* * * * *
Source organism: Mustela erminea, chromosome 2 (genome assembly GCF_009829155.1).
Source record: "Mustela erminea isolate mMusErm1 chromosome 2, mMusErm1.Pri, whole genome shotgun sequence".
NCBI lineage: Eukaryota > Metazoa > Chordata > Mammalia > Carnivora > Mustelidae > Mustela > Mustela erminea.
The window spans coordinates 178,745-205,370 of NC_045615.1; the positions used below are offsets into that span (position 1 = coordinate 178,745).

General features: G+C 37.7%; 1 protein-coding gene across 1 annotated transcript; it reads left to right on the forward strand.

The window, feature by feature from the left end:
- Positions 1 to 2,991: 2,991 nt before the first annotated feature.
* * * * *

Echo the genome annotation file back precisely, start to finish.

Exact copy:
Source organism: Mustela erminea, chromosome 2 (genome assembly GCF_009829155.1).
Source record: "Mustela erminea isolate mMusErm1 chromosome 2, mMusErm1.Pri, whole genome shotgun sequence".
NCBI lineage: Eukaryota > Metazoa > Chordata > Mammalia > Carnivora > Mustelidae > Mustela > Mustela erminea.
The window spans coordinates 178,745-205,370 of NC_045615.1; the positions used below are offsets into that span (position 1 = coordinate 178,745).

General features: G+C 37.7%; 1 protein-coding gene across 1 annotated transcript; it reads left to right on the forward strand.

The window, feature by feature from the left end:
- Positions 1 to 2,991: 2,991 nt before the first annotated feature.